Kevin Coleman is a senior fellow at the Technolytics Institute and former chief strategist at Netscape. (File)
Cyber operations are a major part of current trends in modern warfare. That trend has given birth to the concept of special cyber ops. I have written and lectured about this before and have to say that the need for such highly specialized capability is becoming apparent.
Just consider the research, development and utilization of battlefield networks and the demand for such a group becomes evident. Like many have said, we are in a new age of warfare.
Some organizations around the world have taken to isolating their military systems and critical infrastructure from the Internet. This is a false sense of security!
Organizations and systems that may be highly valued targets must consider that many modern control systems have local (1,000 meters) of wireless communications built into them. If the military strategy is to disrupt these systems rather than destroy them, Special Forces equipped with cyber special ops capabilities would be a valuable asset. They could covertly approach the location, say, to within 1,000 meters, leverage any local communications built into many of these systems, plant cyber weapons and slip away.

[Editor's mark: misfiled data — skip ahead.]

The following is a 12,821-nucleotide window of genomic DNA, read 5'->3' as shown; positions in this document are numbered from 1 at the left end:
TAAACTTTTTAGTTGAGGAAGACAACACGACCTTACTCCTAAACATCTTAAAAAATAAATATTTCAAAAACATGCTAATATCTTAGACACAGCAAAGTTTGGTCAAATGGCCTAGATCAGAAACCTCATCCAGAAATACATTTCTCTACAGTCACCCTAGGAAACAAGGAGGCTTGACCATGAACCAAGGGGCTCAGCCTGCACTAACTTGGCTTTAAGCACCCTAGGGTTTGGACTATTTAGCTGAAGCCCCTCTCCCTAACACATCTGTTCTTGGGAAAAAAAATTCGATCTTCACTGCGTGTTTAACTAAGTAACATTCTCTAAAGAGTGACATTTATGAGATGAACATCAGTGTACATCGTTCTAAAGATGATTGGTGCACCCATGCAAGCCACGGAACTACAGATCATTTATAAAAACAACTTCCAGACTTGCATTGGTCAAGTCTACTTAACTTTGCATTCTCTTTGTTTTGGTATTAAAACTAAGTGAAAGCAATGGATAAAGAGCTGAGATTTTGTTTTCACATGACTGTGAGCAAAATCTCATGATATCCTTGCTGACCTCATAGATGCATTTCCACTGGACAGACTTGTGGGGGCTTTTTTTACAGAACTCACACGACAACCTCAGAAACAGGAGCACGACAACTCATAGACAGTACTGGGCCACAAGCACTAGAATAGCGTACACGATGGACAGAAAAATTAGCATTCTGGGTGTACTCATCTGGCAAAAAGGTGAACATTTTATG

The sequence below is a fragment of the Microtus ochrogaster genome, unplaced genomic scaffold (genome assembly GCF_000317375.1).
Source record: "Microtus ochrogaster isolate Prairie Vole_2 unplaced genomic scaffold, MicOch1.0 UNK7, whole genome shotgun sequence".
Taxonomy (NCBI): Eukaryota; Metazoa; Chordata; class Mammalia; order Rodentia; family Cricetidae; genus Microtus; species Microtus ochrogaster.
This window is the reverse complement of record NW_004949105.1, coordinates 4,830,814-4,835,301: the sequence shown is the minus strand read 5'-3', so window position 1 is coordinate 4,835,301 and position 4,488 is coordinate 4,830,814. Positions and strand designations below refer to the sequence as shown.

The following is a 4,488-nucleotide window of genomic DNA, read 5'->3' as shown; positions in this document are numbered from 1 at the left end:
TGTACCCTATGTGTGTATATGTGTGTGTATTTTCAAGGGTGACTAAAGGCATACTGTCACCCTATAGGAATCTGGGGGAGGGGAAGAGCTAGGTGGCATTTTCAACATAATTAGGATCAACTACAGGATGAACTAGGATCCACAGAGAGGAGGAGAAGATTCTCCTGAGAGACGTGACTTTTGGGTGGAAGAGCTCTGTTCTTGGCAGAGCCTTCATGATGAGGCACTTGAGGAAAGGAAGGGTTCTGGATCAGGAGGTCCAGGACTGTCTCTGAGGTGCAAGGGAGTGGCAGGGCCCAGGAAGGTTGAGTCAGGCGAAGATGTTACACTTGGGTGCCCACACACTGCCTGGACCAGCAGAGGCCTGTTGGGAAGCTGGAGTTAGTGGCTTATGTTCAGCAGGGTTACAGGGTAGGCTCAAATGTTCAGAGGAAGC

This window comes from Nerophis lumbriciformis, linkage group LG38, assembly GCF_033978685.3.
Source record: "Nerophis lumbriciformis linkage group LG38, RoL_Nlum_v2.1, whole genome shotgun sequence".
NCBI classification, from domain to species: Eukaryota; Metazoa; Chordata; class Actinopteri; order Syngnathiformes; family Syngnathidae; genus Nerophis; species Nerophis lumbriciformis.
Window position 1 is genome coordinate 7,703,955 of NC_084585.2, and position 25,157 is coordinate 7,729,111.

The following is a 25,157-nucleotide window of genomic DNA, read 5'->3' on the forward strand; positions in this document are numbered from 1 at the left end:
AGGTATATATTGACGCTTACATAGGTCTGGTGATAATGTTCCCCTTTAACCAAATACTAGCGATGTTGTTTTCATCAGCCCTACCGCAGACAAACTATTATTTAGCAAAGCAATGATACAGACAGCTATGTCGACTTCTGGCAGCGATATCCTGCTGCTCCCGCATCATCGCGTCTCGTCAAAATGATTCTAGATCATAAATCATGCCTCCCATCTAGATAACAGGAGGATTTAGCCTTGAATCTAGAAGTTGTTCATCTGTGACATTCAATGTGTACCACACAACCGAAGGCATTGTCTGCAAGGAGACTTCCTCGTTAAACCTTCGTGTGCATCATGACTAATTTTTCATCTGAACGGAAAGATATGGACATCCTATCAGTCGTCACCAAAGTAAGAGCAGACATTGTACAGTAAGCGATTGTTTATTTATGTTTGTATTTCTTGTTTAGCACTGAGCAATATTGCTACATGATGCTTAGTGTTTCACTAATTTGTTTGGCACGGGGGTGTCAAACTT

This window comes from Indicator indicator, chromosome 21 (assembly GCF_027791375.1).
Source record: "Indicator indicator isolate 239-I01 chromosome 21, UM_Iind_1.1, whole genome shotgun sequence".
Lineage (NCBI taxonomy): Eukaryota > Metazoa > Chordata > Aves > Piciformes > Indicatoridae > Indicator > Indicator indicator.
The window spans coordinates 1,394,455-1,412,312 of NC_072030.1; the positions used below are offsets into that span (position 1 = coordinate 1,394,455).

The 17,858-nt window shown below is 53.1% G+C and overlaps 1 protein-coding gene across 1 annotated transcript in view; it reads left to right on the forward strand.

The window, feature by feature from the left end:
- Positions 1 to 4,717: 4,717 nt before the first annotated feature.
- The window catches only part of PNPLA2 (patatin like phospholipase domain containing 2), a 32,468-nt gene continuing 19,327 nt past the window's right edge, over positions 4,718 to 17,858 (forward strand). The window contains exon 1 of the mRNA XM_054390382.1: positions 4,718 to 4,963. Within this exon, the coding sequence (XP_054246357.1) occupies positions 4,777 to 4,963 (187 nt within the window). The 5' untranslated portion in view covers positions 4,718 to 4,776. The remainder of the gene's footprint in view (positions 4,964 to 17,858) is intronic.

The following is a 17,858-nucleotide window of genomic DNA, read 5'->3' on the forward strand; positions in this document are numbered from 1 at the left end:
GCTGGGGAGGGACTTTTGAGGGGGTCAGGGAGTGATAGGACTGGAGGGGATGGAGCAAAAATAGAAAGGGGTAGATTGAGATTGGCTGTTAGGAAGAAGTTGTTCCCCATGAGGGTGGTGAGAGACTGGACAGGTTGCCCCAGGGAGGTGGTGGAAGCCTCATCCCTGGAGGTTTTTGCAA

The same operation might be conducted behind enemy lines to disrupt an adversary’s battlefield networks. That would greatly impact any military’s routine operations and interfere with their standard operating procedures. It would not be difficult to see a SEAL team performing a similar mission against an adversary’s naval battle group.
It is clear that we are very early in the evolution of network-centric warfare. After all, it really has not been around that long. The concept of net-centric warfare first surfaced back in the 1990s and was pioneered by the U.S. Department of Defense.